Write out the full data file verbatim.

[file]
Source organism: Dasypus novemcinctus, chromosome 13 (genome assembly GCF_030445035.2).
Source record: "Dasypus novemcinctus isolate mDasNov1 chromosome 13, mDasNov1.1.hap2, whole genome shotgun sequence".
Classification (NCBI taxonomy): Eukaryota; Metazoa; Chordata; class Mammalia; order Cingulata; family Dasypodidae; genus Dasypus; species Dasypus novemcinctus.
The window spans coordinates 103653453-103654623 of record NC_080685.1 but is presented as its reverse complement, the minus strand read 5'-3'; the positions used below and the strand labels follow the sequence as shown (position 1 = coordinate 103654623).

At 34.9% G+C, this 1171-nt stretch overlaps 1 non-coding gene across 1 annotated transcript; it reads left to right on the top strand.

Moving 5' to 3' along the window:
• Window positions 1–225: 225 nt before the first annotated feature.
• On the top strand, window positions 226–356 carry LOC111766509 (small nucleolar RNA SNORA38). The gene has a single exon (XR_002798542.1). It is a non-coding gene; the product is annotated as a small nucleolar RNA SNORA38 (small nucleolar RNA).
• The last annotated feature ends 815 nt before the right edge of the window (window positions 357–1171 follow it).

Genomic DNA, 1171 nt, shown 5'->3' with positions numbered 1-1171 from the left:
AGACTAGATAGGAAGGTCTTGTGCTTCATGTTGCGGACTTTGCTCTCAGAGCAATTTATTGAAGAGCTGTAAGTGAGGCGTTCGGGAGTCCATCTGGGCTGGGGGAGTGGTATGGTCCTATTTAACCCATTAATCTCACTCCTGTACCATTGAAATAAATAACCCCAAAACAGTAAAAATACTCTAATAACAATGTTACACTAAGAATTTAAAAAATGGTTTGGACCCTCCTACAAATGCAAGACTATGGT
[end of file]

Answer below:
Source organism: Dasypus novemcinctus, chromosome 13 (genome assembly GCF_030445035.2).
Source record: "Dasypus novemcinctus isolate mDasNov1 chromosome 13, mDasNov1.1.hap2, whole genome shotgun sequence".
Classification (NCBI taxonomy): Eukaryota; Metazoa; Chordata; class Mammalia; order Cingulata; family Dasypodidae; genus Dasypus; species Dasypus novemcinctus.
The window spans coordinates 103653453-103654623 of record NC_080685.1 but is presented as its reverse complement, the minus strand read 5'-3'; the positions used below and the strand labels follow the sequence as shown (position 1 = coordinate 103654623).

At 34.9% G+C, this 1171-nt stretch overlaps 1 non-coding gene across 1 annotated transcript; it reads left to right on the top strand.

Moving 5' to 3' along the window:
• Window positions 1–225: 225 nt before the first annotated feature.
• On the top strand, window positions 226–356 carry LOC111766509 (small nucleolar RNA SNORA38). The gene has a single exon (XR_002798542.1). It is a non-coding gene; the product is annotated as a small nucleolar RNA SNORA38 (small nucleolar RNA).
• The last annotated feature ends 815 nt before the right edge of the window (window positions 357–1171 follow it).

Genomic DNA, 1171 nt, shown 5'->3' with positions numbered 1-1171 from the left:
AGACTAGATAGGAAGGTCTTGTGCTTCATGTTGCGGACTTTGCTCTCAGAGCAATTTATTGAAGAGCTGTAAGTGAGGCGTTCGGGAGTCCATCTGGGCTGGGGGAGTGGTATGGTCCTATTTAACCCATTAATCTCACTCCTGTACCATTGAAATAAATAACCCCAAAACAGTAAAAATACTCTAATAACAATGTTACACTAAGAATTTAAAAAATGGTTTGGACCCTCCTACAAATGCAAGACTATGGT